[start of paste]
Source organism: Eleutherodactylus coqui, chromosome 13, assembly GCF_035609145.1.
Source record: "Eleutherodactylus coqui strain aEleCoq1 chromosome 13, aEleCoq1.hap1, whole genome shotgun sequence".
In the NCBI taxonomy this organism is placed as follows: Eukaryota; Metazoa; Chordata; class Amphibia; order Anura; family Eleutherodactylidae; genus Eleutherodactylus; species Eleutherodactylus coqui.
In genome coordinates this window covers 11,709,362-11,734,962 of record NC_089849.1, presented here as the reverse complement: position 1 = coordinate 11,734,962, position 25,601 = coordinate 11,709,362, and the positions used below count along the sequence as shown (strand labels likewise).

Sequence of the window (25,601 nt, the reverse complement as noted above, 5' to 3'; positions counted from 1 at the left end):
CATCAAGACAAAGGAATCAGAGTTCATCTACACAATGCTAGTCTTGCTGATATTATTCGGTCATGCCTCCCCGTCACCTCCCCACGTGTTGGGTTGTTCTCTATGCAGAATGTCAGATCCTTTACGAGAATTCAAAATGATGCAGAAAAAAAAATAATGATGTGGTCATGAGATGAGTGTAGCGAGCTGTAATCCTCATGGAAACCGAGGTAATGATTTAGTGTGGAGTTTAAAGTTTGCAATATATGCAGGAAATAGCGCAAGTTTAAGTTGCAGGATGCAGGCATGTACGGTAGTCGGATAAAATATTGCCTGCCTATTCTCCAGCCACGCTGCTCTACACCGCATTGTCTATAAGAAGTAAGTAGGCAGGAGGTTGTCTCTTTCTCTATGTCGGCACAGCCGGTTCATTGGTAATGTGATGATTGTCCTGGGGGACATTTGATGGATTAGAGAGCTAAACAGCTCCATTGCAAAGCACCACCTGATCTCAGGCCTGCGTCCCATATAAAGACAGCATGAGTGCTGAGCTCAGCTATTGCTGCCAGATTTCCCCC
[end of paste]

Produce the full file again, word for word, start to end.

Source organism: Eleutherodactylus coqui, chromosome 13, assembly GCF_035609145.1.
Source record: "Eleutherodactylus coqui strain aEleCoq1 chromosome 13, aEleCoq1.hap1, whole genome shotgun sequence".
In the NCBI taxonomy this organism is placed as follows: Eukaryota; Metazoa; Chordata; class Amphibia; order Anura; family Eleutherodactylidae; genus Eleutherodactylus; species Eleutherodactylus coqui.
In genome coordinates this window covers 11,709,362-11,734,962 of record NC_089849.1, presented here as the reverse complement: position 1 = coordinate 11,734,962, position 25,601 = coordinate 11,709,362, and the positions used below count along the sequence as shown (strand labels likewise).

Sequence of the window (25,601 nt, the reverse complement as noted above, 5' to 3'; positions counted from 1 at the left end):
CATCAAGACAAAGGAATCAGAGTTCATCTACACAATGCTAGTCTTGCTGATATTATTCGGTCATGCCTCCCCGTCACCTCCCCACGTGTTGGGTTGTTCTCTATGCAGAATGTCAGATCCTTTACGAGAATTCAAAATGATGCAGAAAAAAAAATAATGATGTGGTCATGAGATGAGTGTAGCGAGCTGTAATCCTCATGGAAACCGAGGTAATGATTTAGTGTGGAGTTTAAAGTTTGCAATATATGCAGGAAATAGCGCAAGTTTAAGTTGCAGGATGCAGGCATGTACGGTAGTCGGATAAAATATTGCCTGCCTATTCTCCAGCCACGCTGCTCTACACCGCATTGTCTATAAGAAGTAAGTAGGCAGGAGGTTGTCTCTTTCTCTATGTCGGCACAGCCGGTTCATTGGTAATGTGATGATTGTCCTGGGGGACATTTGATGGATTAGAGAGCTAAACAGCTCCATTGCAAAGCACCACCTGATCTCAGGCCTGCGTCCCATATAAAGACAGCATGAGTGCTGAGCTCAGCTATTGCTGCCAGATTTCCCCC